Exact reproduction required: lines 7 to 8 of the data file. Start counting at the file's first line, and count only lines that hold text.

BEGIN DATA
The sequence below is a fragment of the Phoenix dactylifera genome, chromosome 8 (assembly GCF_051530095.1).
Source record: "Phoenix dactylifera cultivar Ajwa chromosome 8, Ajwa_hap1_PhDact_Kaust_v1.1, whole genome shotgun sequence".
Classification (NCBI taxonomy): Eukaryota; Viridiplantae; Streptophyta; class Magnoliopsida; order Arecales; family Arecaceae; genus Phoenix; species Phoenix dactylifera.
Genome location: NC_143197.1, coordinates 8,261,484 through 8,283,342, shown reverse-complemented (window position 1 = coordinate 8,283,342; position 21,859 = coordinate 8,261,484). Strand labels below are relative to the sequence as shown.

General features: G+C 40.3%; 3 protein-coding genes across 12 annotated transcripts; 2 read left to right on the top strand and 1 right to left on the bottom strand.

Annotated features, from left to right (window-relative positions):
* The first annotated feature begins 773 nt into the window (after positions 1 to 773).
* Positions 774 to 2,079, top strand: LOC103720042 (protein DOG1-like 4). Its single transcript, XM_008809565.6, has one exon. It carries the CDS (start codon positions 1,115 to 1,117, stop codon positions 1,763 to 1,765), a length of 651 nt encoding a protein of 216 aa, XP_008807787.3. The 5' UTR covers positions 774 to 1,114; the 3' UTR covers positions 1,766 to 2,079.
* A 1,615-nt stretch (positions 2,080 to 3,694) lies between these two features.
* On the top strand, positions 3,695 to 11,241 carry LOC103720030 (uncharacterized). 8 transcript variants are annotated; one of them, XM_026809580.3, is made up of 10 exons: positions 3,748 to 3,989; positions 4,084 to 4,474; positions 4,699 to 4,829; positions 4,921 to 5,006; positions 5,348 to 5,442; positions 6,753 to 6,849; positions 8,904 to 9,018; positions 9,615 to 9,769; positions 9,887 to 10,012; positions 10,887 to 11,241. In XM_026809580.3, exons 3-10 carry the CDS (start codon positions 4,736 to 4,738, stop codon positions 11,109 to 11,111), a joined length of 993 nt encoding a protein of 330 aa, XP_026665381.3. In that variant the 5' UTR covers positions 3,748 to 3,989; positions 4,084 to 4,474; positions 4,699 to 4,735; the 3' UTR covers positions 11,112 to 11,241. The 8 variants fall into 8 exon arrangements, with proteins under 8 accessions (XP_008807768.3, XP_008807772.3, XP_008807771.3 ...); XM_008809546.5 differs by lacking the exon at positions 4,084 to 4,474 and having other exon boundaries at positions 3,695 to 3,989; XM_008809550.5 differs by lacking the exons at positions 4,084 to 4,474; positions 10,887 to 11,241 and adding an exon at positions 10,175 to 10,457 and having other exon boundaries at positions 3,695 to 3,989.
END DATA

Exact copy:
* The first annotated feature begins 773 nt into the window (after positions 1 to 773).
* Positions 774 to 2,079, top strand: LOC103720042 (protein DOG1-like 4). Its single transcript, XM_008809565.6, has one exon. It carries the CDS (start codon positions 1,115 to 1,117, stop codon positions 1,763 to 1,765), a length of 651 nt encoding a protein of 216 aa, XP_008807787.3. The 5' UTR covers positions 774 to 1,114; the 3' UTR covers positions 1,766 to 2,079.